- Katherine Gallagher Robbins
Economic hardship exists in nearly every American community. Families across the country have been devastated by medical debt, overwhelmed by unexpected expenses, or financially and emotionally shaken by the loss of a job. And the experience of economic insecurity — too little to eat, not enough money to turn the heat on, the stress of trying to make all the pieces fit together when they simply won’t add up — is familiar for far too many Americans.
But while economic hardship does not have geographic boundaries, certain communities face outsize challenges. Transportation to work or school might be particularly problematic in areas with few buses or trains. Economic insecurity might be driven by the soaring rents in some areas and declining home values in others. Families in some areas grapple with a lack of affordable, accessible child care to help them manage work and caregiving responsibilities, while others grapple with a lack of work due to a closed factory or community hospital.
The diverse face of poverty in America is why efforts to combat economic insecurity need to address not only the common issues faced by so many Americans but also the distinct needs of different communities.
To be sure, all Americans need health insurance, a safe place to live and food on their table to feel safe and secure. They all deserve access to good jobs and opportunities to help them thrive. In fact, the Center for American Progress has a progressive blueprint that shows how to make this happen — how we can invest in people and communities across the nation by taking steps such as raising the minimum wage, improving the unemployment insurance system, breaking the link between mass incarceration and poverty, and more.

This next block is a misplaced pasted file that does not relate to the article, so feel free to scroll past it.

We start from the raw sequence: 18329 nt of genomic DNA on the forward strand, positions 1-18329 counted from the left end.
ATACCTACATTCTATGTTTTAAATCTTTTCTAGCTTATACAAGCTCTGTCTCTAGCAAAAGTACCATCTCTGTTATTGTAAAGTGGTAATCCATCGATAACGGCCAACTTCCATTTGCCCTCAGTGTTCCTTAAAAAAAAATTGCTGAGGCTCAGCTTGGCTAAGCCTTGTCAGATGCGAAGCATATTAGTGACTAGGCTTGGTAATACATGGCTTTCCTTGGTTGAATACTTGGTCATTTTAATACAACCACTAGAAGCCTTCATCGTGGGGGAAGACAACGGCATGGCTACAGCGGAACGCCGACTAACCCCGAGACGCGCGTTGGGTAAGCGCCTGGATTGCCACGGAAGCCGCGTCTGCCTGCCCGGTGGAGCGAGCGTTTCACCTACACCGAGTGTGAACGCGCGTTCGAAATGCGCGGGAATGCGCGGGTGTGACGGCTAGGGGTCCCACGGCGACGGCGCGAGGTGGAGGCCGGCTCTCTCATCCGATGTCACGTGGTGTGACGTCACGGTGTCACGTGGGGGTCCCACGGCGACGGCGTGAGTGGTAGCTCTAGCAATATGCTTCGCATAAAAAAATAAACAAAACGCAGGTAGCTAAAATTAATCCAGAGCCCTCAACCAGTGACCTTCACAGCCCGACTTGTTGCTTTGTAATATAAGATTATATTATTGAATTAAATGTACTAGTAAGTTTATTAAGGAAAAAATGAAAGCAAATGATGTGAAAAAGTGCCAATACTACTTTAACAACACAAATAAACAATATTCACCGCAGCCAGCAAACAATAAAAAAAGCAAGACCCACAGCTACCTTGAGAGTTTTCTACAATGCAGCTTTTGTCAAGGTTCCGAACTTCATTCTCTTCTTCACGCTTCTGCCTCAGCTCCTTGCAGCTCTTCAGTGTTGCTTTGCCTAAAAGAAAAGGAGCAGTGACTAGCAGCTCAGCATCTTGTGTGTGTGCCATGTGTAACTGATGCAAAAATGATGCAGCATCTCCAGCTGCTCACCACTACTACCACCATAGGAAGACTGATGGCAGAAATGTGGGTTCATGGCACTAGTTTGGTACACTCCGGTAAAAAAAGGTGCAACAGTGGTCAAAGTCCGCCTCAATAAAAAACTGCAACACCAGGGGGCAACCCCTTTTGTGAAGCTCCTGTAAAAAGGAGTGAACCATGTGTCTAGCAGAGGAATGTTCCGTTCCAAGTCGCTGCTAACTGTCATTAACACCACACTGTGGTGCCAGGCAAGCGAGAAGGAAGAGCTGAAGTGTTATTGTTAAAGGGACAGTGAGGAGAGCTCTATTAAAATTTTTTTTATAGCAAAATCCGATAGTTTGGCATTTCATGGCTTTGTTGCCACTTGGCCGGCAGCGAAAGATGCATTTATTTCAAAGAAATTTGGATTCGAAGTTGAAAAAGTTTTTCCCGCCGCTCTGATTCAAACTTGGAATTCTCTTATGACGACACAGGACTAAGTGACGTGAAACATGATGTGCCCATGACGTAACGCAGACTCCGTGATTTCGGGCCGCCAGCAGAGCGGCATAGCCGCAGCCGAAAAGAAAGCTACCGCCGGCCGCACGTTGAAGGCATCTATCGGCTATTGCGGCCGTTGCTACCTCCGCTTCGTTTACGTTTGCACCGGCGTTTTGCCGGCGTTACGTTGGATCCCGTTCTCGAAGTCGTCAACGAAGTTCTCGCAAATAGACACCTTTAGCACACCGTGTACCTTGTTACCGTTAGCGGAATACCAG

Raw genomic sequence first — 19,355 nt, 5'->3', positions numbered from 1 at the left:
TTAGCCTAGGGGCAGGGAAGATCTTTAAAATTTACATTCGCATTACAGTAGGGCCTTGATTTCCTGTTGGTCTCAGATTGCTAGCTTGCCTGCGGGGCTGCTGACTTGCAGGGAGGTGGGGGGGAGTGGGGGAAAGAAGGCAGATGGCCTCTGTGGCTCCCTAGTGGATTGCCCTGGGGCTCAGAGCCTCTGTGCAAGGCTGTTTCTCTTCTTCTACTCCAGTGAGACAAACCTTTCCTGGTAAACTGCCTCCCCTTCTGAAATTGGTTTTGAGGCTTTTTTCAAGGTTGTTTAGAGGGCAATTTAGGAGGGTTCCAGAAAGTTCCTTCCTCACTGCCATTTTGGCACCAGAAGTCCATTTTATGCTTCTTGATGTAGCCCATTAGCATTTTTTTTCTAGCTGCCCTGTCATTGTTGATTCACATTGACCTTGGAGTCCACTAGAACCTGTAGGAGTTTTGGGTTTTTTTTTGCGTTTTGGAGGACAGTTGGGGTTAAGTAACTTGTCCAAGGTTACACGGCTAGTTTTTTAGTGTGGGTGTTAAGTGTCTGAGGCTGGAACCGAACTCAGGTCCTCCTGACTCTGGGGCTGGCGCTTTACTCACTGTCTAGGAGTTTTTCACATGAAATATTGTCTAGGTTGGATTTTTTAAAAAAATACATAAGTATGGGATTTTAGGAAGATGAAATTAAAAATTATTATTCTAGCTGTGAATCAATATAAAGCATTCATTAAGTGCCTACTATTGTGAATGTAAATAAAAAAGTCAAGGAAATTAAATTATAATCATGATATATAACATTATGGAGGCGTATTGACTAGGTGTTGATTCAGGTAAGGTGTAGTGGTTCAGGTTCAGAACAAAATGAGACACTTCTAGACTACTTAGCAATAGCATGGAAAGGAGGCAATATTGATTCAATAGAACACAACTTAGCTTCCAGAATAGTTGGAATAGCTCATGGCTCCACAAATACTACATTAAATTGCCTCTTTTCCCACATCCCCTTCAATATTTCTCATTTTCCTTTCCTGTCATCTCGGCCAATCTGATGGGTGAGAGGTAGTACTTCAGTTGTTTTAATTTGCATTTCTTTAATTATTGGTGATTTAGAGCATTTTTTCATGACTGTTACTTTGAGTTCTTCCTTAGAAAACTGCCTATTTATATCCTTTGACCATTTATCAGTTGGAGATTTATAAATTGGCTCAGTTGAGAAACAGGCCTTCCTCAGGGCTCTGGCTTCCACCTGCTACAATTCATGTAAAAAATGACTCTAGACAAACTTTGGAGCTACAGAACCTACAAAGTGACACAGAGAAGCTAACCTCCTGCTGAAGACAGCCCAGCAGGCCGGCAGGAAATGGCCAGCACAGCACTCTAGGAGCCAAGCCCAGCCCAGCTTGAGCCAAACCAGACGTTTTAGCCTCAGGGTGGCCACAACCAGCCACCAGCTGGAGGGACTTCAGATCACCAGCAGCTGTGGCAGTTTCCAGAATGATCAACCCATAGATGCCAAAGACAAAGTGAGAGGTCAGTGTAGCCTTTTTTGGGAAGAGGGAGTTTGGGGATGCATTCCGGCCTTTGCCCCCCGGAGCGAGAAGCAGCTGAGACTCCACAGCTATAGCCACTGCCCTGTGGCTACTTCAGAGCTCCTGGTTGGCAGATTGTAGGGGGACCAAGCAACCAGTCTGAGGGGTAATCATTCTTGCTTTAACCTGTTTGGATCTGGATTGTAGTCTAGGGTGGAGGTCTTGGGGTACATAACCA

But while rural communities would benefit from these steps, they also have distinct needs and priorities that require special focus. Poverty is higher among prime-age workers in rural America compared to urban and suburban areas, and rural communities have lagged behind urban communities in job growth since the Great Recession. Rural residents are disproportionately likely to have a disability, which can both lead to and result from poverty.
Though the nation’s opioid epidemic touches every corner of the country, it has hit rural communities particularly hard, leaving economic and emotional devastation in its wake. For rural areas, a special focus on boosting job growth — especially policies that would create good-quality jobs, provide a fair shot for workers with disabilities, and provide access to treatment for substance misuse to help people participate in the workforce — is particularly important.
And, of course, policymakers must not ignore the diversity of rural areas, too. Solutions best suited for addressing poverty in the Mississippi Delta may differ from those that would work best for Native American or Appalachian communities.
What is abundantly clear is that proposals put forth by President Donald Trump would be harmful to people in rural and small-town America. CAP’s research found that in the rural and small-town counties that Trump won in the 2016 election, one-third of families live paycheck to paycheck — a rate that is 24 percent higher than in urban counties.
Our analysis showed that Trump’s proposed policies would make struggling rural residents’ circumstances worse, costing their areas clean-energy job opportunities, reducing people’s access to quality health care, making housing less affordable, increasing hunger among kids and seniors, and more.
CAP’s work has also revealed that veterans, who disproportionately live in rural areas, would be harmed by Trump’s budget proposals, which slash programs they and their families rely on to access job training, put food on the table, and help make ends meet.
Finally, another CAP analysis has shown that Trump’s budget would completely eliminate organizations that have been the bedrocks of rural economic development, such as the Appalachian Regional Commission and the Delta Regional Authority, and pull the plug on key POWER Initiative programs, severely undermining coal communities and other rural areas.
Ending poverty in America — including rural poverty — is about making smart policy choices that serve the individualized needs of communities.